Greg Rice

As an adventurous soul, I can’t help myself from indulging my senses when coming across a new flavor, be it found in food or beverage. And I’ll be honest: on more than a few occasions, my ambition has gotten the best of me. In particular, the term “biting off more than you can chew” takes on a whole new meaning when chomping on chile peppers.

Fortunately, the clever folks at breweries around the country have done us all a favor by stretching creativity to the limits and pumping out some seriously wicked chile-fueled beers. The collection of six delicious cold beverages below should save everyone some pain and profuse sweating while still being able to indulge in some of the hotter peppers the world has to offer. (They’ve been ranked from mildest to most extreme according to the Scoville Heat Units [SHUs] of the chiles used, so you can get the milk ready when needed.)

Ancho (1,000-1,500 SHU)

Clown Shoes Mexican Sombrero
The Poblano pepper takes on improved flavor characteristics when it is dried, transforming it into the mild Ancho chile. It’s the perfect addition to round out this decadent Mexican chocolate stout called Mexican Sombrero. The festive blend of flavors is led by heaps of chocolate malt, making way for organic vanilla and cinnamon before closing out with a pleasant smoky-spiciness that lingers for a moment. This is definitely no novelty beer -- the flavor profile is so balanced as it toes the line between sweet and savory and pulls you back for more, sip after sip.
credits:"Greg Rice" width:800 align:center

Jalapeño (2,500-8,000 SHU)

Stone Brewing Crime
The most popular spicy pepper in the States doesn’t get enough love when it comes to beer, often overshadowed by its deliciously smoked cousin, the Chipotle pepper. But Stone tries to rectify that with Crime, a hybrid beer created by sloshing together three reputable brews (Arrogant Bastard Ale, Double Bastard Ale, and OAKED Arrogant Bastard Ale) in Kentucky bourbon barrels along with a healthy addition of jalapeño peppers. Serrano and a barrage of other chiles join the party for a mischievous red elixir that warns of danger ahead.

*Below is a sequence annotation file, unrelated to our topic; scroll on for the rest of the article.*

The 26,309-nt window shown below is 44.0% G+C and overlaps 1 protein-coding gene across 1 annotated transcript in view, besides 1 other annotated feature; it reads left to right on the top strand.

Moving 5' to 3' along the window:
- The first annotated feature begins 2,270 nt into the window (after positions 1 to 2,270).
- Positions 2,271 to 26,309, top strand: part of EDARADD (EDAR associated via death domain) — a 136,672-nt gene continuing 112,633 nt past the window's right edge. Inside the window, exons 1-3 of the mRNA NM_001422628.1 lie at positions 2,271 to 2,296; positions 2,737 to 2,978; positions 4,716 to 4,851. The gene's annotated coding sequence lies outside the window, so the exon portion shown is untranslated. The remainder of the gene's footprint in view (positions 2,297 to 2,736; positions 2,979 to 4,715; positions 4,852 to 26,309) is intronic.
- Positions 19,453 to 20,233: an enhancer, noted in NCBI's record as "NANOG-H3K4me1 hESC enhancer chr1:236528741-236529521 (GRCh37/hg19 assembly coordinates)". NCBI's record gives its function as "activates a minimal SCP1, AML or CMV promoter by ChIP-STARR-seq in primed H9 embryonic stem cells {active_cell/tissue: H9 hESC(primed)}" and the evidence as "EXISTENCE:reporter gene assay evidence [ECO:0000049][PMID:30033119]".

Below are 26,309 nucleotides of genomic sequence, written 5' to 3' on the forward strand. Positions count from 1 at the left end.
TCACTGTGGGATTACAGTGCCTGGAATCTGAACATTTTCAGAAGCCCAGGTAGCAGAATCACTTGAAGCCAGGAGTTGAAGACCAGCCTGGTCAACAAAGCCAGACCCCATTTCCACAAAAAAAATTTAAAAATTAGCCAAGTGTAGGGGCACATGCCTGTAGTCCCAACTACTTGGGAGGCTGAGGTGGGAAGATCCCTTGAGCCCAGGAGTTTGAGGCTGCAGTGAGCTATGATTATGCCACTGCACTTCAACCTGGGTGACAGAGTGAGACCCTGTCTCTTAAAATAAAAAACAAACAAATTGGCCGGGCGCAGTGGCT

The barrel aging doesn’t ruin the trademark hoppiness the Bastard series is known for, though, instead adding a depth that allows the chile, hops, and oaky-vanilla-caramel to all function independently. Spiciness lingers on the throat for masochistic pleasure, and fades slowly into a smooth warmth thanks to the bourbon. Definitely not for those with a tender tongue, this fiery 9.6% ABV gargoyle is a truly fine brew.
credits:"Greg Rice" width:800 align:center

Habanero (100,000-350,000 SHU)

Ballast Point Brewing Co. Habanero Sculpin IPA
Ballast Point’s popular Sculpin IPA takes on a blast of spice from the neighborhood bully chile, the habanero. This petite -- yet powerful -- pepper that originates in the Amazon packs an insanely hot punch, with floral undertones and a wonderful aroma (amid the searing heat, that is). What’s great about this beer (aside from being the most widely distributed on this list) is that before the spice comes creeping up the back of your throat and into your cheeks, you’ll still catch some of that classic Sculpin citrusy-grapefruit hoppiness. The most daring Sculpin yet, this is a very pleasant belly-warmer.